Newsletters
Technology, Discovery & Innovation NewsFactor Sites:       NewsFactor.com     Enterprise Security Today     CRM Daily     Business Report     Sci-Tech Today  
   
This ad will display for the next 20 seconds. Click for more information, or
Home Computing Digital Life Discovery Space More Topics...
Hardware
Average Rating:
Rate this article:  
Leap
Leap's Gestural Controls Coming to Some Asus PCs, Tablets

By Barry Levine
January 3, 2013 11:25AM

Bookmark and Share
Leap Motion's technology was unveiled in May of last year, and 12,000 free development kits have been sent to developers. As a standalone peripheral, the controller and software will cost about $70 when it goes on sale later this year. The Asus deal is Leap Motion's initial offering in the market, giving a first inkling of what could become an installed base.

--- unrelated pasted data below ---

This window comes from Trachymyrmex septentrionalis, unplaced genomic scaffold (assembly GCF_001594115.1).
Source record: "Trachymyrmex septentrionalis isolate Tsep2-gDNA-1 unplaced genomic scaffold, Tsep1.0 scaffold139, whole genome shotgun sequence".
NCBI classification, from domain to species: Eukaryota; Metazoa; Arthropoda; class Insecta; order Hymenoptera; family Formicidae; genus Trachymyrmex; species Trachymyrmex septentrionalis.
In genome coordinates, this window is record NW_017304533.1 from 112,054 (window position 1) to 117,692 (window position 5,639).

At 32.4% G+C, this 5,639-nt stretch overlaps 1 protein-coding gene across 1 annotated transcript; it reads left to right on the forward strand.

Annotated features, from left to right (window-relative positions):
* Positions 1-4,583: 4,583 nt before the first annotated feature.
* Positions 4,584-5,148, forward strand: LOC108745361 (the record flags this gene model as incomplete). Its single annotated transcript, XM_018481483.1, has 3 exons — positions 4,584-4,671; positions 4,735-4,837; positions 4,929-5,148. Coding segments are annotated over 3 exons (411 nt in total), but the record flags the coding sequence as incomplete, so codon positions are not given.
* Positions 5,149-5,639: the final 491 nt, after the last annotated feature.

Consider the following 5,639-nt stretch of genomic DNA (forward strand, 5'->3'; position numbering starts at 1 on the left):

The post-touch computer era has taken another step toward the future depicted in the movie Minority Report. On Thursday, Asus announced that it would bundle Leap Motion's precision 3D in-the-air gestural technology with some models of its computers sold later this year.

The motion-control interaction controller and software will be included in new high-end notebooks and premium all-in-one PCs. Leap Motion's technology is broadly similar to Microsoft's Kinect gestural controller, which was originally designed for the Xbox but has now sprung a bustling cottage industry of spinoff applications.

However, Kinect is oriented toward full body views, while Leap Motion focuses on the space in front of a screen. Leap Motion says its technology is much more precise, tracking movements as small as 1/100th millimeter -- smaller than a pin tip and without lag time. Additionally, Leap Motion has a 150-degree field of view, and can track each hand and all ten fingers at 290 frames per second.

12,000 Developer Kits